He said he appreciated borders needed a certain level of security to know who was entering but added that immigration was vitally important for the survival of all European states.

“I come to this conclusion because there are studies that show that if we do not resort to immigration and other incentives, the EU will have serious problems and the welfare state will be a chimera. We should learn these lessons. In the first half of the pandemic, migrants saved our bacon.

“In Europe, movements that use populism are growing at an alarming rate, and the fight against immigrants is one of those arguments. States are excessively prudent in not touching this issue. The commission presented the new pact on migration and asylum, which contains no proposals for channelling migration through legal channels. They tried to satisfy all the blocs, Visegrád [Czech Republic, Hungary, Poland and Slovakia], southern states, northern states, and I fear that in the end it satisfies no one.”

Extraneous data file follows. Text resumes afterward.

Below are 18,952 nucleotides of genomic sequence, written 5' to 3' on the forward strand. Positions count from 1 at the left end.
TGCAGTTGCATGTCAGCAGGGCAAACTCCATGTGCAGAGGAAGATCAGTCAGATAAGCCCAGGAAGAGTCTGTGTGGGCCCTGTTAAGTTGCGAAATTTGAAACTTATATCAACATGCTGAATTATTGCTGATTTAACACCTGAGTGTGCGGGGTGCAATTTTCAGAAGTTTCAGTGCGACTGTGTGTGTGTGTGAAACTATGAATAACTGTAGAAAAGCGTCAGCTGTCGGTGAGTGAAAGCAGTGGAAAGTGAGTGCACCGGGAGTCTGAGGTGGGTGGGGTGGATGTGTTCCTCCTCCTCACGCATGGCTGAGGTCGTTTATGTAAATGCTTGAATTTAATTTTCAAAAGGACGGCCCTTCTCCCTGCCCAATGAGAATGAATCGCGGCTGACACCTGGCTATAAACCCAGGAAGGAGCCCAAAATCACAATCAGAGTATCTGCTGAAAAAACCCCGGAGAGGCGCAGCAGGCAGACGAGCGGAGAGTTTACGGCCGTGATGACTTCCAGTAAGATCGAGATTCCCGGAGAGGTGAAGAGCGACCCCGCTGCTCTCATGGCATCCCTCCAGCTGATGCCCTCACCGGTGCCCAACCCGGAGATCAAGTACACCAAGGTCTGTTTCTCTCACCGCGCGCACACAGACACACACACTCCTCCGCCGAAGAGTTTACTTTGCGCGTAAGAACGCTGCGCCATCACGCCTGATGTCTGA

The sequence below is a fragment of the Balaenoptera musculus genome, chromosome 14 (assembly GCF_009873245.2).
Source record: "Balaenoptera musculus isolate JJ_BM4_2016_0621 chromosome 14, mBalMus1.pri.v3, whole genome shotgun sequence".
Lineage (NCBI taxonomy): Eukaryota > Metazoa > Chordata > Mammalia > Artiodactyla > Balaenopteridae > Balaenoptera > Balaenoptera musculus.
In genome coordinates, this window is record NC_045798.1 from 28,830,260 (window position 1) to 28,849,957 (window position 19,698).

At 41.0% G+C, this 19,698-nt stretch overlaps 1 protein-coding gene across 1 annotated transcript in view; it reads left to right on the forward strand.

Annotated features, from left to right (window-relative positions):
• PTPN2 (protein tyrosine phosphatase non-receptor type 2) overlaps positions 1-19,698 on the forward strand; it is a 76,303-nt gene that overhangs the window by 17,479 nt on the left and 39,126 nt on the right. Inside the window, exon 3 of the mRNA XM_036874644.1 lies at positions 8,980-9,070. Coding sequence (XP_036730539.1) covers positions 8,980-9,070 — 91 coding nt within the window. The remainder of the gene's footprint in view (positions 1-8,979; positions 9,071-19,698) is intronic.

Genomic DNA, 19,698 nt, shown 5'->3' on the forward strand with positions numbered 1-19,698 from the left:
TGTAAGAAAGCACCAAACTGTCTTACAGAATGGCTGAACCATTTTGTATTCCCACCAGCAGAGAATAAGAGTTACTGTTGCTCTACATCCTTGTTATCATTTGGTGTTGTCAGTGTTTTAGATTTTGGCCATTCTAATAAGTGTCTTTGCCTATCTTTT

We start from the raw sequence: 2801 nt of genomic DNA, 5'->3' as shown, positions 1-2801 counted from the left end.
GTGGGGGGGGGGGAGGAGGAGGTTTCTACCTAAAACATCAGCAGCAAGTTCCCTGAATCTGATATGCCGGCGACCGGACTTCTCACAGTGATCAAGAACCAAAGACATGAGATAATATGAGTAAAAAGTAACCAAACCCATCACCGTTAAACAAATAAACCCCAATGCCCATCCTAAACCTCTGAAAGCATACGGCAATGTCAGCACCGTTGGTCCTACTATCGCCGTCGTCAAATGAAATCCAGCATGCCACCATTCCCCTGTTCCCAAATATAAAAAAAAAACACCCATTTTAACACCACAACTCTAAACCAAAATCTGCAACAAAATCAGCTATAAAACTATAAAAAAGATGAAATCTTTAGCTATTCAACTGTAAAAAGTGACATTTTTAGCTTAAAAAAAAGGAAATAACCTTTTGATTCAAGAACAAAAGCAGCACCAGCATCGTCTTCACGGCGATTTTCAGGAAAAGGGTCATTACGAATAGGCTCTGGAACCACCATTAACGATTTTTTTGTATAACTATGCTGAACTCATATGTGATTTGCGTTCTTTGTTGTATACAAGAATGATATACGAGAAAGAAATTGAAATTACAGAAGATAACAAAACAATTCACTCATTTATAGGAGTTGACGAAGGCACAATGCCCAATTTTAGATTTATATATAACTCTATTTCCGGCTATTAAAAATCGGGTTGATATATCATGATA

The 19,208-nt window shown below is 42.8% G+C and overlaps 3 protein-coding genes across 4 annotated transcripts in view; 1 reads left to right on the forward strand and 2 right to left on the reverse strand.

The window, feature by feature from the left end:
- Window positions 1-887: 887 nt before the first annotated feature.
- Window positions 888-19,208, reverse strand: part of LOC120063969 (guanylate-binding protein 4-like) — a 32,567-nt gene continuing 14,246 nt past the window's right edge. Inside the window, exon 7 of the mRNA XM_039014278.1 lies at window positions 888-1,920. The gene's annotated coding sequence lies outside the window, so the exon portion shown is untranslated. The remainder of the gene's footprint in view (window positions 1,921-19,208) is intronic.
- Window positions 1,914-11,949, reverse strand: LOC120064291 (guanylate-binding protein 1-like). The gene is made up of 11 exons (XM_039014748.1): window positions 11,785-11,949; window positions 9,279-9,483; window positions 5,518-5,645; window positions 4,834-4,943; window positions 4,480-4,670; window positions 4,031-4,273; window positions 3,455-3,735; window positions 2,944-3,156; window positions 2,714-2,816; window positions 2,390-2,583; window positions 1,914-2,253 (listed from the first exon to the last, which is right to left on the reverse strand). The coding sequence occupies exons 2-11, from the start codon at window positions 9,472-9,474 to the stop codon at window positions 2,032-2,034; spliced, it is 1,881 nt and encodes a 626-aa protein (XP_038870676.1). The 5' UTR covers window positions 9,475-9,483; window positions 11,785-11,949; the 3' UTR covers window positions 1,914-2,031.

Arias Fernández said the lack of migrants being allowed into Europe would have a severe economic impact amid an ageing workforce: “Who will pay the pensions of the growing number of pensioners?”

A Frontex spokesman denied the agency ignored migrants’ rights. “The executive director of Frontex has written several letters to the Greek authorities to address incidents that raised his concerns. Two inquiries, including one that was conducted by representatives of national authorities and the European Commission, have found no evidence of violations of human rights in Frontex operations in Greece.”